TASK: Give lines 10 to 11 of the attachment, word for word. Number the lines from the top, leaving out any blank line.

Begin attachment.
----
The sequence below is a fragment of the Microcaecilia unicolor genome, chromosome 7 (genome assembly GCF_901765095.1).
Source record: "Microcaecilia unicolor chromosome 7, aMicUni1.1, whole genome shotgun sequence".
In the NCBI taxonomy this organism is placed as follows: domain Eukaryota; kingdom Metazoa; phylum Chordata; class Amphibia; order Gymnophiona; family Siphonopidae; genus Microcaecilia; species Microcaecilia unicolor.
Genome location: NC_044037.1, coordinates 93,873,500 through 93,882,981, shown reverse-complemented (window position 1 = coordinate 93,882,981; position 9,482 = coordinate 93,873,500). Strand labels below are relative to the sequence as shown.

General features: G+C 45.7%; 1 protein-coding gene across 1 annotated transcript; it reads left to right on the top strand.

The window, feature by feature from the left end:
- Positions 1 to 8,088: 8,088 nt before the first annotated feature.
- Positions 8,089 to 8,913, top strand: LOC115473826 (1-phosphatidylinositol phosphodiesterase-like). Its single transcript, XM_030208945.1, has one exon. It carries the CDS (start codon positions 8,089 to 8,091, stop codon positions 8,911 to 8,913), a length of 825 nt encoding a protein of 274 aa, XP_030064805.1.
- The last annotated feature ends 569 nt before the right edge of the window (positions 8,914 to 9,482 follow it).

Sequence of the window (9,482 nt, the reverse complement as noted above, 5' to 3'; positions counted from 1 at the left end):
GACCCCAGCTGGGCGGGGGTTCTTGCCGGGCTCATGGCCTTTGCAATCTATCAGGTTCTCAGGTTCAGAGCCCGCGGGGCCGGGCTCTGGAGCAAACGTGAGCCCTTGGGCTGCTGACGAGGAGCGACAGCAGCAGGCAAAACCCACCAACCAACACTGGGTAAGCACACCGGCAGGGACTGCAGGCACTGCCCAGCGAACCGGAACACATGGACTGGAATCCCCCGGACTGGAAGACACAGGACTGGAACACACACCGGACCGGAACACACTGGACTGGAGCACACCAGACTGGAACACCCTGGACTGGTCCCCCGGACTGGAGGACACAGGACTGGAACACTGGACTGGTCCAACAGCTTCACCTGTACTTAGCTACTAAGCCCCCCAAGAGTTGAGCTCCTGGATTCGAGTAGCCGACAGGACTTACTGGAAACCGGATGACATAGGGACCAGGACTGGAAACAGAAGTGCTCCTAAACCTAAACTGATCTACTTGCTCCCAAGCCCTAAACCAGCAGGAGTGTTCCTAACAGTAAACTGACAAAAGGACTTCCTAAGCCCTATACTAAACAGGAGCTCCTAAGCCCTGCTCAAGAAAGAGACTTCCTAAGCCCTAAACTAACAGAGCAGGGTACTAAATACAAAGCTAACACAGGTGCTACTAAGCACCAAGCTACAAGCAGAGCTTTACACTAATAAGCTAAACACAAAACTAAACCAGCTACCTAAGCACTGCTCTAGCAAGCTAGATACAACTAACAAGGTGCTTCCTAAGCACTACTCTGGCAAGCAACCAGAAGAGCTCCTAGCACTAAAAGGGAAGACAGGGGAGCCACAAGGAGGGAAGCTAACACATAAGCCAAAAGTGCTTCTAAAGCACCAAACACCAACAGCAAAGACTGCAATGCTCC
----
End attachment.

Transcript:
Sequence of the window (9,482 nt, the reverse complement as noted above, 5' to 3'; positions counted from 1 at the left end):
GACCCCAGCTGGGCGGGGGTTCTTGCCGGGCTCATGGCCTTTGCAATCTATCAGGTTCTCAGGTTCAGAGCCCGCGGGGCCGGGCTCTGGAGCAAACGTGAGCCCTTGGGCTGCTGACGAGGAGCGACAGCAGCAGGCAAAACCCACCAACCAACACTGGGTAAGCACACCGGCAGGGACTGCAGGCACTGCCCAGCGAACCGGAACACATGGACTGGAATCCCCCGGACTGGAAGACACAGGACTGGAACACACACCGGACCGGAACACACTGGACTGGAGCACACCAGACTGGAACACCCTGGACTGGTCCCCCGGACTGGAGGACACAGGACTGGAACACTGGACTGGTCCAACAGCTTCACCTGTACTTAGCTACTAAGCCCCCCAAGAGTTGAGCTCCTGGATTCGAGTAGCCGACAGGACTTACTGGAAACCGGATGACATAGGGACCAGGACTGGAAACAGAAGTGCTCCTAAACCTAAACTGATCTACTTGCTCCCAAGCCCTAAACCAGCAGGAGTGTTCCTAACAGTAAACTGACAAAAGGACTTCCTAAGCCCTATACTAAACAGGAGCTCCTAAGCCCTGCTCAAGAAAGAGACTTCCTAAGCCCTAAACTAACAGAGCAGGGTACTAAATACAAAGCTAACACAGGTGCTACTAAGCACCAAGCTACAAGCAGAGCTTTACACTAATAAGCTAAACACAAAACTAAACCAGCTACCTAAGCACTGCTCTAGCAAGCTAGATACAACTAACAAGGTGCTTCCTAAGCACTACTCTGGCAAGCAACCAGAAGAGCTCCTAGCACTAAAAGGGAAGACAGGGGAGCCACAAGGAGGGAAGCTAACACATAAGCCAAAAGTGCTTCTAAAGCACCAAACACCAACAGCAAAGACTGCAATGCTCC